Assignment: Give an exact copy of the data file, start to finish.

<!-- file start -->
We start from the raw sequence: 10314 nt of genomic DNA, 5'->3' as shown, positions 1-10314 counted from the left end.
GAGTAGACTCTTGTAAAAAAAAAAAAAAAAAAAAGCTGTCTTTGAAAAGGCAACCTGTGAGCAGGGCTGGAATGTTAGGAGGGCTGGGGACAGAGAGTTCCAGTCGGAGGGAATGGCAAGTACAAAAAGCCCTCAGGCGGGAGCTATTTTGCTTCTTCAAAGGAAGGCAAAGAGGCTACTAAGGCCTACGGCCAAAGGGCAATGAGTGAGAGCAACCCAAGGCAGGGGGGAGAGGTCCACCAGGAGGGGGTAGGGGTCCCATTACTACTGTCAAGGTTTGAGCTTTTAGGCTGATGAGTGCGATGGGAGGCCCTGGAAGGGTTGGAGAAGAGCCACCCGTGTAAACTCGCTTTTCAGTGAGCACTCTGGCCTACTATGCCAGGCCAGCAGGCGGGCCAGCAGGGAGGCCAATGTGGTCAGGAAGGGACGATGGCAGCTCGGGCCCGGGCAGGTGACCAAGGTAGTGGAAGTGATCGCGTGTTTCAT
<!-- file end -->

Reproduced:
We start from the raw sequence: 10314 nt of genomic DNA, 5'->3' as shown, positions 1-10314 counted from the left end.
GAGTAGACTCTTGTAAAAAAAAAAAAAAAAAAAAGCTGTCTTTGAAAAGGCAACCTGTGAGCAGGGCTGGAATGTTAGGAGGGCTGGGGACAGAGAGTTCCAGTCGGAGGGAATGGCAAGTACAAAAAGCCCTCAGGCGGGAGCTATTTTGCTTCTTCAAAGGAAGGCAAAGAGGCTACTAAGGCCTACGGCCAAAGGGCAATGAGTGAGAGCAACCCAAGGCAGGGGGGAGAGGTCCACCAGGAGGGGGTAGGGGTCCCATTACTACTGTCAAGGTTTGAGCTTTTAGGCTGATGAGTGCGATGGGAGGCCCTGGAAGGGTTGGAGAAGAGCCACCCGTGTAAACTCGCTTTTCAGTGAGCACTCTGGCCTACTATGCCAGGCCAGCAGGCGGGCCAGCAGGGAGGCCAATGTGGTCAGGAAGGGACGATGGCAGCTCGGGCCCGGGCAGGTGACCAAGGTAGTGGAAGTGATCGCGTGTTTCAT